Hello! I’m feeling the change of seasons a bit even though it’s been so cloudy and rainy here. It always gets me thinking about my wardrobe and what I can sew that’ll feel fun and new for Spring. I’m trying not to buy clothes as much as possible, especially when I have enough fabric and inspiration to sew my own!
This lace had been a super cheap score from my old Hancock Fabrics. They used to have these fold out tables once in a while piled high with all sorts of fun fashion fabrics. I scored many a cheap knit to use in those piles that’s for sure! This lace felt special though and I knew I’d have to figure out something to make with it. Fast forward at least five years to now and I finally found a perfect match. I’ve wanted to try a Hemlock top for a very long time now, it looks so cozy and appealing. So I was trolling the Hemlock inspiration on Pinterest when I stumbled back on Kelly’s (Cut Cut Sew) lace Hemlock. Of course I remember when she made hers (umm, three years ago!!) and I’m not sure why it didn’t click in my brain then, but it sure did this time!
It took hardly any time at all to sew. Actually, it took longer to take pictures and write this post than to make the top, so if you’re feeling inspired for Spring, this is a super satisfying project! I did take a few inches off the bottom and of course left off the sleeve. I ended up serging both front and back pieces on all sides before sewing and it went together so quick.
I’m excited to try one with sleeves next! Maybe with the split hem variation that Jen so kindly shared.
Pattern: Hemlock Tee by Grainline (free when you sign up for the Grainline newsletter,
the sign up link is on the right column of their website)
Fabric: mystery lace picked up at Hancock Fabrics
I thought it would be fun to share a few workspace improvements I’ve made in the last couple months. It’s very easy for me to get situated in a space and just make it work. Even if that means that it’s not the most efficient work flow or if something isn’t working right.
So at the end of the year I almost switched my sewing space to our basement. Almost actually means that I moved everything down there and realized the lighting situation was going to make working down there really difficult. I could only imagine running up and down the stairs every five minutes to look at fabric combinations in natural light. So after my current room was cleared out and I decided to move everything back in, I took the time to try to re-evaluate how my space was working for me.
I spent a lot of time searching for the perfect rug for under my desk. Because my little rolly chair had worn off the finish on our wood floors, I decided I needed to get a rug quick. Eventually I’ll have the floor re-finished, but the rug is a nice fix. It’s soft and has enough texture that little bits of thread and fabric won’t look too terrible in-between vacuuming. So in my search I went through about three different rugs before this one and I’m so glad I was stubborn enough to find the perfect one. I love it.
Another tiny improvement was a new scrap bin! I had previously had three plastic bins from the Target dollar spot that I had gotten maybe five years ago. They were okay, but one ended up cracking and I was always kicking them under my desk. I decided to try to simplify the scraps and go with one bigger basket. I don’t know why I hadn’t thought of it before! My sewing room is right off the main living areas of our house, so little details like the rug and basket make it feel a little cozier. I picked up this guy at TJ Max, they always seem to have a nice selection of cute baskets.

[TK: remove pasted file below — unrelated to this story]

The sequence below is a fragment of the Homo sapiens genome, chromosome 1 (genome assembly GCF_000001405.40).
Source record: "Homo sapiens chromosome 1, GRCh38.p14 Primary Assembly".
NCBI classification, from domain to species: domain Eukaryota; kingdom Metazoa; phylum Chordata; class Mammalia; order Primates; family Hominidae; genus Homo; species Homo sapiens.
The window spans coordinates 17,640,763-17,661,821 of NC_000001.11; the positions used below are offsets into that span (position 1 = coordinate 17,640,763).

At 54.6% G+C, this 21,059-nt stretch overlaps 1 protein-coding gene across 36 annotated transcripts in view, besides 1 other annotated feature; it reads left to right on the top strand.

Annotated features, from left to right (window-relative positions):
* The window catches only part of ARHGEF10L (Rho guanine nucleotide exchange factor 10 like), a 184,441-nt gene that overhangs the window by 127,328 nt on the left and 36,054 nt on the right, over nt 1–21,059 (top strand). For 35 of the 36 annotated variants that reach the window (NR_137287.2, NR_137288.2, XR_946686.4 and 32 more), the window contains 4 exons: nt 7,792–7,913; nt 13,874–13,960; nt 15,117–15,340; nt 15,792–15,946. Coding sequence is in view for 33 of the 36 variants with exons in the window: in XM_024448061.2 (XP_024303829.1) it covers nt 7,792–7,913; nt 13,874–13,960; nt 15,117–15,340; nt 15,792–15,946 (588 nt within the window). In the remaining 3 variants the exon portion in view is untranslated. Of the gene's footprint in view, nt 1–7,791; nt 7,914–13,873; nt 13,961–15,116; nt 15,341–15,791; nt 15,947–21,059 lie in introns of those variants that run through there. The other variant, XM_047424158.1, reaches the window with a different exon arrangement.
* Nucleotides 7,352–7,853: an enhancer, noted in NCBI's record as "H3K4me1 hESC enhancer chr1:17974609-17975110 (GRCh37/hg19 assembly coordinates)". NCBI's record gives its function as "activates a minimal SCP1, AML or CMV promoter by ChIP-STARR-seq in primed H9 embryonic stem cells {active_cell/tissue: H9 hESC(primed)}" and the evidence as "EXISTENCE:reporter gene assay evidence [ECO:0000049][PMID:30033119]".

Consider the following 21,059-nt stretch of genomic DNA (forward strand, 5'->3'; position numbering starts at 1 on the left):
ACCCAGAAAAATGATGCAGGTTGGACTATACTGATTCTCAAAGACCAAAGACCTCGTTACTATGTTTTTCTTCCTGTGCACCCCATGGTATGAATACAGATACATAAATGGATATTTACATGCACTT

Lastly, I purchased this rolling cart from Target for my hardware supplies. Of course I’ve seen the Ikea ones around, but when the nearest store is over two hours away it’s not so convenient. I’m super happy with Target’s version. I love that if I need to I can move it around in my space. It’s perfect for the hand presses I have as well as having plenty of space for tools I use frequently. Plus there’s room to queue up some projects as well!
So that’s what I wanted to share today. Maybe some of the things I mentioned will help you get your creative space working to its full potential? I’d love to know what you’ve used in your space to make it work best for you. Let me know! You can see a view of my whole sewing room here.
p.s. I added some Turn Locks to my shop if you’re in need of one! These are what I use for my Explorer Totes!
I’m excited to share today that my Wool + Wax Tote that was included in the second issue of Making magazine is now available as a stand alone PDF pattern. It was almost a year ago that I made a version of the tote for my mom and I’m so happy that I get to share the pattern finally.
(photo by Carrie Bostick Hoge)
I tend to talk about making useful things a lot around here. This tote is definitely at the top of that list. You can’t really beat a classic tote with handy pockets. These of course are great for gifting and perfect for customizing to your needs. I can’t wait to see what you make.
Of course don’t let the name trick you, I give several other suggestions for materials that will work great for this classic tote. My rule of thumb for making bags is that if you want a sturdy and durable tote, start with sturdy and durable fabrics. Cork would also be a great fabric to try for the contrast bottom! I’ve got my first cork purchase just waiting for me to give it a try.
Included in the pattern are all my tips for working with waxed canvas (which is what I recommend for the contrast bottom), just like the Explorer Tote, it makes for such a great bag! The waxed canvas is so durable and beautiful, I think you’ll love it! If you haven’t tried some already you should!
You can read more about my other versions of this tote in their original posts here:
Pattern: Wool + Wax Tote
Leather Handles: available in my shop
p.s. There’s a new issue of Making coming up soon! I’m excited to have another project included!